Continued from previous posts.
Policies and democracy. Trump worries me and many others, and our main concerns are in two areas:
Policy content. He – supported by his cabinet and the Republican congress – are likely to implement policies that erode social safety nets, transfer what’s now publicly and collectively owned to private corporations, and tends to benefit people like them (billionaires) at the cost of regular people.
Democracy. Trump’s m.o. is to (a) deny the truth of something easily verifiable, and (b) turning it back on the other (blame, name calling). This erodes the democratic process, norms, and unwritten rules built up over decades and centuries. His authoritarian and bullying tactics belong to the world of old-fashioned kings and dictators, not a democracy.
What we can do. So what can we do? We need to be what we want to see in the world:
Emphasize facts and reality.
Act with integrity and uphold democratic norms and processes. Support order instead of his chaos.
Support forward-looking policies and what we want to see in our society. Remember and develop our visions of the society we want to have.
Remember that a majority of people in the US support liberal policies – when these are presented outside of party politics. Remember that Trump got only a quarter of the votes, and less than half of the votes cast.
Focus on the issues and not his personality. Hold the media to a high standard of accountable reporting. Act with sanity and maturity.
Collapse. Many have predicted the end of the US empire and Trump is actively engaged in making it happen. It doesn’t take much to predict it right now, it’s happening right in front of our eyes. And that’s not necessarily a bad thing.
What’s more concerning is the possible collapse of western civilization as we know it. The current version of our civilization is, as we all know, profoundly unsustainable. It can’t continue. The only question is how it will end and what will come instead.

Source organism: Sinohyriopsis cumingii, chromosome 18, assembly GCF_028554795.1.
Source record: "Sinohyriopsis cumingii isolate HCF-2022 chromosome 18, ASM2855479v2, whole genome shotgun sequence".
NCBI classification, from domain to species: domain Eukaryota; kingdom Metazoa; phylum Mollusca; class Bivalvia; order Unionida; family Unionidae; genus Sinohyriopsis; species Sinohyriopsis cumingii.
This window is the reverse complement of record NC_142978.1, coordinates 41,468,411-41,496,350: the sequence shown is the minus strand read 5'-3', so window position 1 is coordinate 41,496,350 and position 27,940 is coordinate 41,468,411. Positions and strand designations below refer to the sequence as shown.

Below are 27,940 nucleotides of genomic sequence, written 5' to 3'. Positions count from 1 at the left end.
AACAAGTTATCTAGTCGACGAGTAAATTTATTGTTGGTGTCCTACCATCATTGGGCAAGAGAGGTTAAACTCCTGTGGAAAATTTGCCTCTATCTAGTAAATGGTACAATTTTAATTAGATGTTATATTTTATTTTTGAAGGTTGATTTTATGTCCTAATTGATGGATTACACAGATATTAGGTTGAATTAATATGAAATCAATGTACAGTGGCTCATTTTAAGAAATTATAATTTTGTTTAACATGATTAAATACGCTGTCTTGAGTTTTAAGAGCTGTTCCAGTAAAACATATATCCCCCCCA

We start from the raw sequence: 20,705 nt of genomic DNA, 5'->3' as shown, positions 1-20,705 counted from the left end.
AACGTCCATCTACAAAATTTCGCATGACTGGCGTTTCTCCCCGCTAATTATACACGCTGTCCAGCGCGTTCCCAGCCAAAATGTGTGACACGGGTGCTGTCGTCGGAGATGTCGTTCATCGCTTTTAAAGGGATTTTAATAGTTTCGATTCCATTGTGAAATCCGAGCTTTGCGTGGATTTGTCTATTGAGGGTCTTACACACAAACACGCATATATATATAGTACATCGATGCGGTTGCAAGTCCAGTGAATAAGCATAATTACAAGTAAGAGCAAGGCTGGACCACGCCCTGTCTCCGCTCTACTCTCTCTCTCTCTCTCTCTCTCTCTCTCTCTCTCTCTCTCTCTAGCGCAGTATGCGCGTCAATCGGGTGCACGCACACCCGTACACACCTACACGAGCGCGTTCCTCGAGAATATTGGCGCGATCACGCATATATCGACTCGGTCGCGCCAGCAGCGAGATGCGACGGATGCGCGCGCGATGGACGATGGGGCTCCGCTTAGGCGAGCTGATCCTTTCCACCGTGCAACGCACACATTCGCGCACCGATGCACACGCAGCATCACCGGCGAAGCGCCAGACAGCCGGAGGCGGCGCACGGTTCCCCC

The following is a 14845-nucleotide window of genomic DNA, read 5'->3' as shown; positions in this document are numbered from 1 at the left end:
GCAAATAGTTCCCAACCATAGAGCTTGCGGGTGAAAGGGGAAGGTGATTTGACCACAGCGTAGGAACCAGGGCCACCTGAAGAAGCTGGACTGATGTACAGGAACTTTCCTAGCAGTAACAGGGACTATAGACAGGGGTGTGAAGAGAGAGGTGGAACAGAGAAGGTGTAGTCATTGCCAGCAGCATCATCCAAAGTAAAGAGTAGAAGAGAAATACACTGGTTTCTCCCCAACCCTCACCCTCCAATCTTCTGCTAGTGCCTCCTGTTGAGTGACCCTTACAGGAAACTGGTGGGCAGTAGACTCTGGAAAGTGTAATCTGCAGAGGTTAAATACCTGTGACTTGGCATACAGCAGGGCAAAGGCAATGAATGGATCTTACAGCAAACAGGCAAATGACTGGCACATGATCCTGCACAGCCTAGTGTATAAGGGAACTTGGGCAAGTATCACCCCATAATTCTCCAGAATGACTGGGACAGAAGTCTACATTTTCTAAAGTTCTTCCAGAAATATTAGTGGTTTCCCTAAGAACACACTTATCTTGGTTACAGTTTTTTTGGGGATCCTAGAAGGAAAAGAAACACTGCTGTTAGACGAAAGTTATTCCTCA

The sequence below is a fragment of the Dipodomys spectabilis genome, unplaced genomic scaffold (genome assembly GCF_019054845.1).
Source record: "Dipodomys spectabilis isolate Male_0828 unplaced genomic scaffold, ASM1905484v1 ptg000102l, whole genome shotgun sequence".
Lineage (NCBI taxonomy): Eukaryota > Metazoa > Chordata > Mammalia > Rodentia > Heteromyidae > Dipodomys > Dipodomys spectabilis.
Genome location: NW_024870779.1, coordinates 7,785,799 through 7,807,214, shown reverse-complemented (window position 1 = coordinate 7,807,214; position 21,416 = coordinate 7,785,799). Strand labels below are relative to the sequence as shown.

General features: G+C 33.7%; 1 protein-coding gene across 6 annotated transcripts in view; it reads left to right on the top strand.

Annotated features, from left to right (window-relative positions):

If we take it seriously – far more than we have up to now – we can still create a relatively graceful transition to a more sustainable civilization. If we continue on our current path, and Trump even wants to reverse it, the transition may be in the form of a far more harsh collapse.
Trump as a useful idiot for Republicans. Many, including me, think that the Republicans will keep Trump for as long as he is useful to them. As soon as he becomes too troublesome – either in terms of damaging the Republican brand or by being too unpredictable and unruly – they’ll get rid of him. A Pence president won’t do the public any favors, but to the Republicans, he is far more predictable and in line with the Republican agenda. Robert Reich posted about this earlier today.
The upside. The possible upside of Trump and a Republican congress is that more people will wake up to what’s really going on. The Republican agenda is to line the pockets of the wealthy at the cost of ordinary people. And that’s what Trump is in the process of doing as well.
Even better would be if more people also wake up to the need and great benefit all around from creating a culture that’s aligned with ecological realities, but I doubt if the Trump situation can do that. Someone like Elon Musk are more likely to open people’s eyes.
A test. The Trump presidency is a test of sorts. It’s a test of our character. Again, it’s an invitation for us to be what we want to see in the world.
A mirror. At a more psychological level, Trump serves as a mirror. He serves as a mirror of what lurks in the US population. And he serves as a mirror for each of us. There is a simple way of exploring this.
Write a list of what you see in him. (He is… He should…)
Turn each statement around to yourself. (I am…. I should….)
Find three or more specific examples of how each statement is true for yourself – in this situation and other situations.